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Business etiquette in Brazil

Portuguese isn’t all you need to learn for a successful job in Brazil, as our article explores.

While there may be some variations depending on the conservative nature of the people you are dealing with, dressing for business is consistently formal. Suits and shirts are essential regardless of the season. Taking pride in your appearance is not seen as vain. Being well dressed will demonstrate confidence and help to earn respect.

When greeting someone formally, men should be referred to as Senhor and women as Senhora, or Senhorita for younger women. Business cards should be handed out during introductions at the start of a meeting. If possible, your card should have Portuguese on one side and English or your native language on the other. The Portuguese side should be face-up when you exchange cards.

Business meetings are often arranged two weeks in advance and you should make contact to confirm the time nearer the date. While being slightly late is not offensive to many across the country , if you have a business meeting in São Paulo it is more important to arrive on time.

Meetings always prioritise personal relationships. This can mean a lot of casual conversation about sport, family and food before starting on the business agenda. Trying to move the focus on to business instead of small talk can be seen as rude, so try to be relaxed and patient. Expect the atmosphere to be loud and animated. Presentations are likely to be interrupted, which is seen as being engaged rather than rude. Avoid topics around politics and religion, or personal questions.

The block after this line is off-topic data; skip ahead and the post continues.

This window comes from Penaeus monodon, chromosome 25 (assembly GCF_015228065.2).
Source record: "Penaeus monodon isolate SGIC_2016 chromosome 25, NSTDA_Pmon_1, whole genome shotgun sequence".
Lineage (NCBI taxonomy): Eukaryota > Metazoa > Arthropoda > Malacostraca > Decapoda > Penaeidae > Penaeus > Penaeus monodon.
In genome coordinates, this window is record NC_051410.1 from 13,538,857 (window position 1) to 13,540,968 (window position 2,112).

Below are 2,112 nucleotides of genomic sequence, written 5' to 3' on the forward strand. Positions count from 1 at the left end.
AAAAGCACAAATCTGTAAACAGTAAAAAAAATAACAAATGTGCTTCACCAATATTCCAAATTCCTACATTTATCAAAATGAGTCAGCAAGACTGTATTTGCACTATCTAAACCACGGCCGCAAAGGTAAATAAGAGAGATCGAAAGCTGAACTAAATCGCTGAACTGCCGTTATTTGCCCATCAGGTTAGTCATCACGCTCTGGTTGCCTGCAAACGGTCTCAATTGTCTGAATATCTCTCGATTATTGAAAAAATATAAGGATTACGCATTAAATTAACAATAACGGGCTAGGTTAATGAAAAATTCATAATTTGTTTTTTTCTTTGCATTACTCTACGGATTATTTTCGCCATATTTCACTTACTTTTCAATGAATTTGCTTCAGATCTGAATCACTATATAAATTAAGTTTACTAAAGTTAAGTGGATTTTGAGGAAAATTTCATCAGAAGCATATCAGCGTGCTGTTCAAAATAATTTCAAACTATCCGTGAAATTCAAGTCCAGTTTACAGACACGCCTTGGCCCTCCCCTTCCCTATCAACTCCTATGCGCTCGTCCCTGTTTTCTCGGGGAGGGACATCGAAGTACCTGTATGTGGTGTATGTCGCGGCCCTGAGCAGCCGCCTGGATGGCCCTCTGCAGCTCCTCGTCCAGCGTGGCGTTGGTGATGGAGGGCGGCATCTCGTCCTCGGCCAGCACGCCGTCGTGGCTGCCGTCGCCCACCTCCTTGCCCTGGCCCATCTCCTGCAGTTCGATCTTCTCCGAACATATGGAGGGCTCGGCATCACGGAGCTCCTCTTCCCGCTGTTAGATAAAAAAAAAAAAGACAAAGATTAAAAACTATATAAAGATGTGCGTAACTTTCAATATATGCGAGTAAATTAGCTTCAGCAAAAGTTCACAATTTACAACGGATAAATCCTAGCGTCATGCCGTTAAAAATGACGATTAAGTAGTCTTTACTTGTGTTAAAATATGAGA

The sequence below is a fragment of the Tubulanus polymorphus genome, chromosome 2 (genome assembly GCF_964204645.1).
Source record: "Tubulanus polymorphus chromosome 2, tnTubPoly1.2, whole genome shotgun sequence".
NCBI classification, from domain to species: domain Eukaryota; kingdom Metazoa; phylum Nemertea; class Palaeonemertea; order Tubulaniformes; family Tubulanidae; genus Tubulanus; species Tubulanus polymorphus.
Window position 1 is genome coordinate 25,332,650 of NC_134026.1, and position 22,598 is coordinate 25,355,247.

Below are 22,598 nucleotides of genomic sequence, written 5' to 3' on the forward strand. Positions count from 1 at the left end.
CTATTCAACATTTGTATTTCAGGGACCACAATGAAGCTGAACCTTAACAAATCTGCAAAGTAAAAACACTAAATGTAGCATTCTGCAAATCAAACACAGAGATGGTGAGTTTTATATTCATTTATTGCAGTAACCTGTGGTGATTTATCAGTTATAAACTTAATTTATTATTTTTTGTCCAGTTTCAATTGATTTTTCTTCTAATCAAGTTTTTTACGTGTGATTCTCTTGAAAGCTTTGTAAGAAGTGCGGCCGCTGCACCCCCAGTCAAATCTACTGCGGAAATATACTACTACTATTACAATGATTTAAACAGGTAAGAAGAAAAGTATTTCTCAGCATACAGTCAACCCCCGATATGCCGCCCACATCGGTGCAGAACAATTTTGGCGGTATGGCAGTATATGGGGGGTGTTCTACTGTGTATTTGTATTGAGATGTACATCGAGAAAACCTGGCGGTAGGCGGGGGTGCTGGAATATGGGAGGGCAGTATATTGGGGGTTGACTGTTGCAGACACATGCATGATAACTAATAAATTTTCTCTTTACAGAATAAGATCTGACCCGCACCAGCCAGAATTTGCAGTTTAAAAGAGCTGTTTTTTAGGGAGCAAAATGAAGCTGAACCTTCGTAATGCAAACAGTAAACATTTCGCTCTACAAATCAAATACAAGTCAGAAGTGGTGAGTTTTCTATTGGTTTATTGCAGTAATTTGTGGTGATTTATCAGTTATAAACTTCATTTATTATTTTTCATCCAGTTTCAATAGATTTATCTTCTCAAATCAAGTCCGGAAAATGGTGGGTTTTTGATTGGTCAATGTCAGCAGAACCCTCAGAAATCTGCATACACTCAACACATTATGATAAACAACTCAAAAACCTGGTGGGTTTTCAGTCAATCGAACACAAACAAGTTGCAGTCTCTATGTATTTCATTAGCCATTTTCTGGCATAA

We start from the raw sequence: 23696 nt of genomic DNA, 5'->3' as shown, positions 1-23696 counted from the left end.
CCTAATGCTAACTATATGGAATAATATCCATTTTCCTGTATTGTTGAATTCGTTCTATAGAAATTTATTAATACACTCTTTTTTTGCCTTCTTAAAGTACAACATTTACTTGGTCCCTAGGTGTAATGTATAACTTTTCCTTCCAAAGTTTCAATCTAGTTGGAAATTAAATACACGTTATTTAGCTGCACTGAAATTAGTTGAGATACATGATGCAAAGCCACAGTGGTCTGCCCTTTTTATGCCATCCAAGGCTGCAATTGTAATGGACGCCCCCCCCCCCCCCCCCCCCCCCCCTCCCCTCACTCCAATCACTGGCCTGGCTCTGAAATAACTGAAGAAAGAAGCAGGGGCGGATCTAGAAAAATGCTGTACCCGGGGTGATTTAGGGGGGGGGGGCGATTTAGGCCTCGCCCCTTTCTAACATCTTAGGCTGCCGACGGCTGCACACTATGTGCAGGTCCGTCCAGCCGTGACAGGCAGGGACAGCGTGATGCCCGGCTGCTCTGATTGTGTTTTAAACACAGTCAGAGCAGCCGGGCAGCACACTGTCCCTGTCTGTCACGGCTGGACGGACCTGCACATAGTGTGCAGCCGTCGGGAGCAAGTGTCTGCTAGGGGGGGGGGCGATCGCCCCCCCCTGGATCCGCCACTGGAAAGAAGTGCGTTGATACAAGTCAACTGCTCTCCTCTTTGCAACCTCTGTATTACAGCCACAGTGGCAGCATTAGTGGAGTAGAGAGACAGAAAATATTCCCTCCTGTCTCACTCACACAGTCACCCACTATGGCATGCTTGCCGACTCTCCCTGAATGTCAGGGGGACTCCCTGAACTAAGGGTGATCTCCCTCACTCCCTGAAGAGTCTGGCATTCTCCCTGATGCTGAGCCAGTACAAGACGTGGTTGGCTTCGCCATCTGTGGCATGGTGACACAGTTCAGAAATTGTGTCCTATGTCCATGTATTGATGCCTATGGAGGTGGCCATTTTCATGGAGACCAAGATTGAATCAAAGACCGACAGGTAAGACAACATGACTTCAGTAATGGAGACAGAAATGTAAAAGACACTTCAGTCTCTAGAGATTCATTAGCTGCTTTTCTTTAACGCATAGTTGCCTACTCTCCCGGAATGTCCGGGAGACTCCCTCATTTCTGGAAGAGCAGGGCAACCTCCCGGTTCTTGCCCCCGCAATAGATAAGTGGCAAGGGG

Do not expect decisions to be made in an initial meeting. Brazilian culture is hierarchical, so it is unlikely the people you first meet are going to be those making the final decisions.

The idea of family is integral to Brazilian culture and many companies, especially smaller companies often operate as family businesses. If you are invited for a meal at someone’s house, it is customary to bring flowers or a small gift to the meal and send another the following day to show your appreciation.

Worker’s rights

There is a maximum working day of eight hours, and a maximum working week of 44 hours, depending on whether the employee works five or six days a week. Typical business hours are between 8am and 6pm. Sundays are a day off and are considered a family day.

After a year of full-time work with the same company, employees are entitled to up to 30 days of holiday.There are 11 national holidays in Brazil, and in some parts of the country you may find that other days are added such as State Rebellion Day, held on 9 July in São Paulo. The 11 national holidays are:

  • 1 January – New Year’s Day
  • Carnival – 40 days before Easter
  • Good Friday – March or April (dependent on lunar cycle)
  • 21 April – Tiradentes Day
  • 1 May – Labour Day
  • Corpus Christi – end of May or early June
  • 7 September – Independence Day
  • 12 October – Our Lady of Aparecida
  • 2 November – All Souls’ Day
  • 15 November – Republic Day
  • 25 December - Christmas Day

Brazil has many labour unions, such as the Brazilian Trade Union Federation (Central Unica dos Trabalhadores,) who are responsible for protecting the interests of employees in full-time work.

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